Euphoria-Inducing Food at Euclid Hall

No counting calories or fat grams in this indulgent LoDo eatery

The buzz about Euclid Hall Bar & Kitchen has been loud and the reviews over-the-top enthusiastic ever since it opened in August. Jennifer Jasinski and Beth Gruitch,  who partner in the the super-successful Rioja and Bistro Vendôme, both on Larimer Square, grabbed the former Martini Ranch (and former a lot of other things) space around the corner on 14th Street. They call Euclid Hall, their third hit eatery, an “American travern,” but its dishes are adventurous, internationally inspired and rich. How do you say umami in American?

It took me three post-opening months to get there, three months when I kept reading and hearing good things. When my husband Ral and I planned to meet our friend Bernie Weichsel, the producer of the Colorado Ski & Snowboard Expo, for dinner in Denver, Euclid Hall was the fist place I thought about. Bernie’s late father, a wholesale butcher in Manhattan, was a purveyor to many of the city’s top restaurants. Bernie grew up appreciating good meat, and in everything I read and heard, Euclid Hall’s meat was praised. Make that, swooned over.

Jasinski and chef de cuisine Jorel Pierce have crafted a menu that revolves around house-made everything: they butcher their own meats and make their own sausage sausages, pickles and even mustards, four of which are magnificent with the signature sausage tasting dish.

We were seated on the second floor of the restaurant between the bar and the big front windows. Solid chairs surround bare  tables, set with simple napkins wrapped around heavy flatware. A stubby candle in a Mason jar in the center of the table underscores ambiance but without frou-frou accents. My husband ordered the Lefthand Breweing Co.’s Milk Stout from the impressive big beer list, and I couldn’t resist trying Infinite Monkey Theorem wine on tap. Wine on tap?!?!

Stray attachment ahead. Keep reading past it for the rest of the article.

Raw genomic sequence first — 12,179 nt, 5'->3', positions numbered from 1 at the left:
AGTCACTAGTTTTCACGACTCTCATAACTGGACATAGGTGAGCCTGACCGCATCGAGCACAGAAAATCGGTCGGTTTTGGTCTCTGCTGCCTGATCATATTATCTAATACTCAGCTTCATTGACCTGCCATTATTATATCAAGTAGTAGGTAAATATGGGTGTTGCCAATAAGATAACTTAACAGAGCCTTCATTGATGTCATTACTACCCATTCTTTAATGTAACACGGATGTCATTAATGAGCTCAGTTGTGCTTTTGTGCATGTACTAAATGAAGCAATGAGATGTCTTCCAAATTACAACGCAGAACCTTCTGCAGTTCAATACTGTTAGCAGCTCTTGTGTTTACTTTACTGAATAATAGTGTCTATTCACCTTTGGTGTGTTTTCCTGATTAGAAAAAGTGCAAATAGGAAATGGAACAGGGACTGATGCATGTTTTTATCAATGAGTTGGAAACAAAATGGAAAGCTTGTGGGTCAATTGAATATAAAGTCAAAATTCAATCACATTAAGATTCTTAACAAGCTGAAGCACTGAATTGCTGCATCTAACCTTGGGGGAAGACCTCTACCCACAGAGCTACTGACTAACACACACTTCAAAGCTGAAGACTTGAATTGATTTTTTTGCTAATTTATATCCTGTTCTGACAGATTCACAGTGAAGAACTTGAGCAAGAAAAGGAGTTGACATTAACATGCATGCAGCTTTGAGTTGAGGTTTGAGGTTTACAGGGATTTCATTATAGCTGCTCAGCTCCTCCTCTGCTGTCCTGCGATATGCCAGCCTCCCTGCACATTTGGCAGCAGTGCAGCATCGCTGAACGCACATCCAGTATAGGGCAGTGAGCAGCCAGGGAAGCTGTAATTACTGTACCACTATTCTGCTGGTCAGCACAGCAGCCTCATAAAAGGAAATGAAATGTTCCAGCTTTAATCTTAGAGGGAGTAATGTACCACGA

The menu is seasonal and clever: sandwiches, sausages, poutine, schnitzel and desserts have their own sections of the menu, but seafood is listed under “Dock,” meats under “Block,” and salads and side dishes under “Roughage and Sides.” As we were studing our options, Chef Pierce emerged from the kitchen and suggested that we try Euclid Hall’s specialties and his favorites. Sure, we agreed.

The first item was Oyster Shells and Shots, Two Ways. Three oysters on the half-shell with a super-spicy bloody Mary granita alternated on the plate with three oyster shooters in a cucumber gin gimlet. We devoured the dish arrived before I had a chance to take a picture. However, click here to see Lori Midson’s shots for Westword.
And now for the rest of the feast.

Fall mushroom soup, a potent shiitake brothenriched with'lardo' and aromatic with fresh dill.
Probably about the season's last heirloom tomato salad with mache, Stilton vinaigrette and a frill of crisp-fried shallots.
Seared Marlin with capers, lemon, pine nuts, argon oil and parsley -- and a deviled for good measure.
Broiled bone marrow with demi-glace, sherry reduction and sliced, grilled sourdough.

 Sociable Euclid Hall portions all dishes to share, and was I glad! I rarely indulge in food so rich and probably was able to hold my own only because I was recently in training  in Germany. Truth be told, I tasted foods I haven’t touched in years. I was glad the chef picked for us, because every single dish, including blood sausage and marrow that I never would have selected on my own, was tasty and immensely satisfying. But don’t just take it from me. My husband and Bernie, far more carnivorous than I, gave Euclid Hall thumbs up too.

Price check: Fresh Hand-Cranked Sausages, $3-$15 for one to three sausages; poutines, $9-$12; Schnitzel, $12.50-$14.50; Dock (seafood), $9.50-$15; sandwiches, $9.50-$10.50; Block (meats and poultry), $5-$16; Roughage & Sides, $2-$12.50; condiments, $1.50-$5; Desserts, $3-$7.50.

Euclid Hall on Urbanspoon

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